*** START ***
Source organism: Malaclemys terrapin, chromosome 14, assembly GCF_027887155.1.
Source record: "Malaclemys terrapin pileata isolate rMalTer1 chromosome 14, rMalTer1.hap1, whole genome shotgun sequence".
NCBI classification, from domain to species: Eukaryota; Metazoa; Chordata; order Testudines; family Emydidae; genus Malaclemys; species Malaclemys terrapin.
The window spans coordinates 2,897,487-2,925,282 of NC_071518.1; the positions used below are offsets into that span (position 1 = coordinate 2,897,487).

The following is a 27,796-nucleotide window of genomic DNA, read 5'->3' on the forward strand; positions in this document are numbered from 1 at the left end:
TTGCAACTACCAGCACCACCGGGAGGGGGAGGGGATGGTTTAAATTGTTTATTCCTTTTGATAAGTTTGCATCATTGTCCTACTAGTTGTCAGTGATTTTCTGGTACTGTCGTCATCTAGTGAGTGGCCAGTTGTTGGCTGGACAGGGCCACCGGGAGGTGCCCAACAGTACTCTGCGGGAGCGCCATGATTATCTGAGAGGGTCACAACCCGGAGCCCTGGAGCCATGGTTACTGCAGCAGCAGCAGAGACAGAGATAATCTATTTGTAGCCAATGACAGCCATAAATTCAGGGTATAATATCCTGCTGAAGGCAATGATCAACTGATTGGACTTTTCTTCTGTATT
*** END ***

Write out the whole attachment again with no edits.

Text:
Source organism: Malaclemys terrapin, chromosome 14, assembly GCF_027887155.1.
Source record: "Malaclemys terrapin pileata isolate rMalTer1 chromosome 14, rMalTer1.hap1, whole genome shotgun sequence".
NCBI classification, from domain to species: Eukaryota; Metazoa; Chordata; order Testudines; family Emydidae; genus Malaclemys; species Malaclemys terrapin.
The window spans coordinates 2,897,487-2,925,282 of NC_071518.1; the positions used below are offsets into that span (position 1 = coordinate 2,897,487).

The following is a 27,796-nucleotide window of genomic DNA, read 5'->3' on the forward strand; positions in this document are numbered from 1 at the left end:
TTGCAACTACCAGCACCACCGGGAGGGGGAGGGGATGGTTTAAATTGTTTATTCCTTTTGATAAGTTTGCATCATTGTCCTACTAGTTGTCAGTGATTTTCTGGTACTGTCGTCATCTAGTGAGTGGCCAGTTGTTGGCTGGACAGGGCCACCGGGAGGTGCCCAACAGTACTCTGCGGGAGCGCCATGATTATCTGAGAGGGTCACAACCCGGAGCCCTGGAGCCATGGTTACTGCAGCAGCAGCAGAGACAGAGATAATCTATTTGTAGCCAATGACAGCCATAAATTCAGGGTATAATATCCTGCTGAAGGCAATGATCAACTGATTGGACTTTTCTTCTGTATT